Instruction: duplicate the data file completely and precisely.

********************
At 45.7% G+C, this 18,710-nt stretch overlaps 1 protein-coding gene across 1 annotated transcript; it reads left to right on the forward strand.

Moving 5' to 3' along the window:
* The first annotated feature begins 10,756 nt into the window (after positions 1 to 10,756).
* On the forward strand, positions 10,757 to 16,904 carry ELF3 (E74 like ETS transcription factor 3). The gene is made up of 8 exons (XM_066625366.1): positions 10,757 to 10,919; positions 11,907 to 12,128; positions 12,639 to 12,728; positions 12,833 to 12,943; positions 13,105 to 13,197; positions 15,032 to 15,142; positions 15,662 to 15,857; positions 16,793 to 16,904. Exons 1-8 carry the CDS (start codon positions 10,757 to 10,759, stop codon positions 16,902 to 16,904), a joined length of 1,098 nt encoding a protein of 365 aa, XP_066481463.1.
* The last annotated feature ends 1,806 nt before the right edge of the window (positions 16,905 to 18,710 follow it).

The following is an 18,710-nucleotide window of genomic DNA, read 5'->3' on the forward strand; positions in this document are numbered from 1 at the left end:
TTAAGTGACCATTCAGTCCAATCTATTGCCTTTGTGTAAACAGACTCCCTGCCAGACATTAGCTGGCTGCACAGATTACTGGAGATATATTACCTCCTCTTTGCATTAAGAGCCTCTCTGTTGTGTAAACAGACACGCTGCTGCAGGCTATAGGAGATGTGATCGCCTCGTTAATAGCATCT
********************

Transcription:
At 45.7% G+C, this 18,710-nt stretch overlaps 1 protein-coding gene across 1 annotated transcript; it reads left to right on the forward strand.

Moving 5' to 3' along the window:
* The first annotated feature begins 10,756 nt into the window (after positions 1 to 10,756).
* On the forward strand, positions 10,757 to 16,904 carry ELF3 (E74 like ETS transcription factor 3). The gene is made up of 8 exons (XM_066625366.1): positions 10,757 to 10,919; positions 11,907 to 12,128; positions 12,639 to 12,728; positions 12,833 to 12,943; positions 13,105 to 13,197; positions 15,032 to 15,142; positions 15,662 to 15,857; positions 16,793 to 16,904. Exons 1-8 carry the CDS (start codon positions 10,757 to 10,759, stop codon positions 16,902 to 16,904), a joined length of 1,098 nt encoding a protein of 365 aa, XP_066481463.1.
* The last annotated feature ends 1,806 nt before the right edge of the window (positions 16,905 to 18,710 follow it).

The following is an 18,710-nucleotide window of genomic DNA, read 5'->3' on the forward strand; positions in this document are numbered from 1 at the left end:
TTAAGTGACCATTCAGTCCAATCTATTGCCTTTGTGTAAACAGACTCCCTGCCAGACATTAGCTGGCTGCACAGATTACTGGAGATATATTACCTCCTCTTTGCATTAAGAGCCTCTCTGTTGTGTAAACAGACACGCTGCTGCAGGCTATAGGAGATGTGATCGCCTCGTTAATAGCATCT